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HomeArchiveFormer Gold Panners Camp Out in San José

Former Gold Panners Camp Out in San José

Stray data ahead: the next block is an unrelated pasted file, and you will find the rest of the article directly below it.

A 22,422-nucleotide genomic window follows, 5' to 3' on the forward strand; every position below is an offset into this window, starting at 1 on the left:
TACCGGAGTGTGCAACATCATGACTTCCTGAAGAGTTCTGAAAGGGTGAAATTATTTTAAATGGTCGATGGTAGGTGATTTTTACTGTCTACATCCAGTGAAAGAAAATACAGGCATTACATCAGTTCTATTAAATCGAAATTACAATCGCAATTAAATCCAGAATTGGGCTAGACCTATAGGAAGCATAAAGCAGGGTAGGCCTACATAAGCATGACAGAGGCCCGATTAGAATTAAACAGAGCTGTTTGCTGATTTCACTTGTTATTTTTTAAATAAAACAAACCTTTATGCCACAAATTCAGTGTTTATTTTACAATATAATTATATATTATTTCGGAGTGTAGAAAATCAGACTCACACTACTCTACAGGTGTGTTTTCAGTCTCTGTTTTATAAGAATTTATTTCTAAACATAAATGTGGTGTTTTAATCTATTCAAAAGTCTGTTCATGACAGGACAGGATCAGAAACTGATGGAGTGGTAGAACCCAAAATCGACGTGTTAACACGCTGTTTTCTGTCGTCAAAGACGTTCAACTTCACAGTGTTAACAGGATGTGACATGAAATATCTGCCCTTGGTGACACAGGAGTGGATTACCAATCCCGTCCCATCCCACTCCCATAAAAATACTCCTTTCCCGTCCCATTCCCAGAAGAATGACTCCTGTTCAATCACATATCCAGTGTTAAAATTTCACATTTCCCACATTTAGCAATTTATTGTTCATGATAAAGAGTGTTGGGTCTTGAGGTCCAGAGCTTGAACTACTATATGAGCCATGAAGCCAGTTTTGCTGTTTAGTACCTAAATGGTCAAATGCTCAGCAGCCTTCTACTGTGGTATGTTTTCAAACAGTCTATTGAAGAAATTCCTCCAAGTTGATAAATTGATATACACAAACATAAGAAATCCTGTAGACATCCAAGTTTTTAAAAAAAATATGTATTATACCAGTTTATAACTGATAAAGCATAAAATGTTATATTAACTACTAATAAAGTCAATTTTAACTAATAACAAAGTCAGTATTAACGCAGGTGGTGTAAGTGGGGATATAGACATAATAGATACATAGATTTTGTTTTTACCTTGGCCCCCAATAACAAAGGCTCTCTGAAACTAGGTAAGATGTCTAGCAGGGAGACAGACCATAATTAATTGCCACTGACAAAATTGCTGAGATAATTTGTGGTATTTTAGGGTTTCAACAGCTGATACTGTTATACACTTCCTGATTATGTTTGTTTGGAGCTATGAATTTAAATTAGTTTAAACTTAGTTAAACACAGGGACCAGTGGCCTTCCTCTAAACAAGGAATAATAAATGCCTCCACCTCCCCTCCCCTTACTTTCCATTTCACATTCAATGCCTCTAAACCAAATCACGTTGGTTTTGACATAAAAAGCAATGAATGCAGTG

MORE than 100 former oreros – goldpanners and miners – who were evictedfrom Corcovado and Piedras Blancasnational parks in the southern Pacificregion are camping out in front of the CasaPresidencial in San José to pressure thegovernment to pay reparations they saythey are due.Government officials, however, saythey are not sure all of them are eligiblefor payment and blame the nation’salready-strained budget for not makingpayments that are owed.The oreros have been camped undermakeshift plastic tents outside thePresident’s offices in Zapote, the easternsuburb of San José, since mid-September.They say they are prepared to stayuntil they are promised payment, and areasking for ¢3.5 million ($7,800) each asindemnification for their eviction from theprotected areas in the mid-1980s.“CONSIDERING the passage of theyears we think it’s a small amount, but wewould be satisfied with it,” said formergold miner Tomás Vásquez, leader of thegroup camped in San José, which he saidrepresents approximately 840 formeroreros and family members.Meeting their demand could be alengthy process. Allan Flores, vice-ministerof the Environment and EnergyMinistry (MINAE), wrote a letter to thelegal representative of the group thatdetailed the legal twists and turns thatwould lead to a check for the amount theoreros want.In essence, it would entail a change inthe national budget, he wrote. “In thatsense, I must inform you that neither thecurrent budget nor the bill for the 2005budget contains resources… for the paymentof the claims made by those you represent.”Rather, a payment of that sort requiresa special law that must be approved in theLegislative Assembly, he wrote.A bill is in the works that would authorizethe government to make payments tosome of the claimants, but details are stillin dispute.The version MINAE proposed, whichthe gold miners would like to change, callsfor the payment of ¢2 million ($4,450) toeach of 141 miners who were included intwo government surveys that verified theyare due indemnification payments.In response, Miguel Hernández, lawyerrepresenting the 840, submitted a substitutebill last week that requests indemnificationpayments of ¢3 million ($6,665) for eachorero who has not received money whowas included in a census, those who werenot included in the censuses but wereincluded in other studies, and those whoreceived only a partial payment.The amount of ¢2 million was agreedto five years ago, Hernández said, whenthe colón’s average exchange rate to thedollar was ¢286.50 (at press time it wasapproximately ¢450) and ¢2 million wasworth $6,980.LAST month, Hernández sent Congressmembers a copy of a report by internationalinvestigators commissioned bythe government in the mid-1980s thatfound between 800-2,200 oreros and familymembers in the park – an average of1,400, the report states.Government officials said in pastnegotiations they would pay more than141 people. In June, a separate group offormer miners in Puerto Jiménez, on theOsa Peninsula in the Southern Zone,threatened to invade Corcovado NationalPark if they are not paid (TT, July 16).Government officials later agreed toforge the bill that is now in dispute, andpromised “about 1,030 people, total, willbe paid,” according to then Vice-Ministerof the Presidency Randal Quirós, who lastweek was appointed new Minister ofPublic Works and Transportation. Hereplaced Ovidio Pacheco, who resignedlast week (TT, Oct. 29)Vásquez and the other miners are waitingfor the passage of the bill, he said, andwould like legislators to prioritize it overother pending legislation.“IT depends on the good faith of thelegislators to put this bill first,” he said.Vice-Minister Flores, like other officialsbefore him who have tried to tacklethis issue, must ensure those whodemand reparations are, in fact, who theysay they are.Vásquez said he doesn’t vouch foreveryone in his group, rather, that is thegovernment’s job.The government is already compensatingthose it deemed within their rights toreceive compensation for loss of land orloss of livelihood when evicted from theprotected areas.MINAE’s records show the governmenthas paid ¢628.8 million (roughly$4.6 million using a 1992 averageexchange rate) to claimants (TT, July 16).GUILLERMO Arce, legal advisor toMINAE, told The Tico Times theConstitutional Chamber of the SupremeCourt (Sala IV) ordered the ministry topay a total of ¢6 billion ($13.3 million) toformer owners of land within the twonational parks.MINAE has ¢1 billion ($2.2 million)of the money owed the former propertyowners, he said, and will have to makepayments later as it receives the funds.However, he said, “The oreros werenot property owners within the parks.They occupied them.“The number of people asking formoney is increasing. Obviously we wantto pay those who have the right to it. Allan(Flores) told them of the good faithMINAE has to work with them. ObviouslyMINAE wants to comply with the law –you can’t give a pot of money to everyCosta Rican – we don’t have it in the budget.That’s what we want them to understand.This is what is happening, there isno duplicity – it is simply reality.”THOSE camped along the highwayoutside the Casa Presidencial have beenliving in San José for more than a monthnow “with the help of God and good people,”Vásquez said. They have receiveddonations from passersby, sympathizersand several labor unions.This is not the first time some of themhave come to San José to demand indemnification.In the 18 years since their eviction,separate groups of miners have stageddemonstrations to pressure officials to cutchecks. The last occurred three years agowhen a group of 55 people camped on thesteps of the Metropolitan Cathedral indowntown San José to demand theirmoney (TT, Aug. 31, 2001).


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